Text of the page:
Global Dynamic Lighting peaks with outdoor environments in direct sunlight. With an open canvas during middle parts of the day, the scene isn’t overly complicated and approximating sunlight becomes less challenging. To achieve exterior authenticity, we found the exact position of sun during the first day of Operation Phantom Fury. Plotting this data to a curve with accurate height and angles, we mapped the complete arc of the sun for this entire period. With this, we possess the ability to dramatically change gameplay scenes by simply changing the angle of the sun. All on a realistic trajectory.Developer Comment wrote:Let’s examine a case using Team Fortress 2's popular map, Badwater Basin. If you’ve never played TF2, you still probably recognize the map. If you were a regular, you likely played it with your eyes closed. A community member modded the map, leaving players very disoriented afterwards. Most were convinced the actual geometry of the map had changed, when in actuality, the modder simply rotated the angle of the sun by 180 degrees. Areas that used to be in shadow were now fully lit. Subconsciously, players were using lighting as a means for map memorization. There was little strategy involved—simply choose the light path versus the dark one after leaving spawn.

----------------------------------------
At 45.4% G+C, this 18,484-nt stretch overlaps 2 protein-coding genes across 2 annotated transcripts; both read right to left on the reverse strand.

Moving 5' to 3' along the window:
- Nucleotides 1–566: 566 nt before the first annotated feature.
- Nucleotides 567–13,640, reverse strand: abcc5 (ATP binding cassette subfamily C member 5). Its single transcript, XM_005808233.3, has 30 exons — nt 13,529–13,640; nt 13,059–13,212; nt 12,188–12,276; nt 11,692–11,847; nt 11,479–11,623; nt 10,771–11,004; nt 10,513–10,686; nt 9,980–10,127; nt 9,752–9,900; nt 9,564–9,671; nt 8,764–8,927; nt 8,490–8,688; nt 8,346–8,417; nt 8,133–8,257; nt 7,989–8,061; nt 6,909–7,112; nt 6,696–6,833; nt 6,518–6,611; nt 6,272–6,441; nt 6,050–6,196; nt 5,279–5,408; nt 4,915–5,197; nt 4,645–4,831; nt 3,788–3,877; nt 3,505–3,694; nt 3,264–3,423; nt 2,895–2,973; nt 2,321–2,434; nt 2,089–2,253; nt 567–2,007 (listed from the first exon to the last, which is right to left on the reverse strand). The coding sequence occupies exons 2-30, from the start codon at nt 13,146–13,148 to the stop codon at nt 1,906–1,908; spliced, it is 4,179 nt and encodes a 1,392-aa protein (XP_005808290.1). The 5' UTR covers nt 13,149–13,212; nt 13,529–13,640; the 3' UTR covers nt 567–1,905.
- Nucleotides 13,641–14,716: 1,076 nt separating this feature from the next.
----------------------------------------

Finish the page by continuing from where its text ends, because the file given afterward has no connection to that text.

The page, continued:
However, interior lighting poses more of a challenge. While other titles can completely separate interior and exterior levels, Six Days doesn’t have this luxury because players move seamlessly between houses. Marines were constantly moving between bright, wide-open outdoor spaces and dark, claustrophobic interior rooms throughout this battle. So, our interiors needed the lighting contrast and visual fidelity traditionally offered with baked lighting. But, just like our outdoor lighting, Procedural Architecture means our indoor lighting also had to be dynamic because the walls, furniture, windows, and other indoor components can change every time you play. So, we had to create our own unique dynamic lighting system.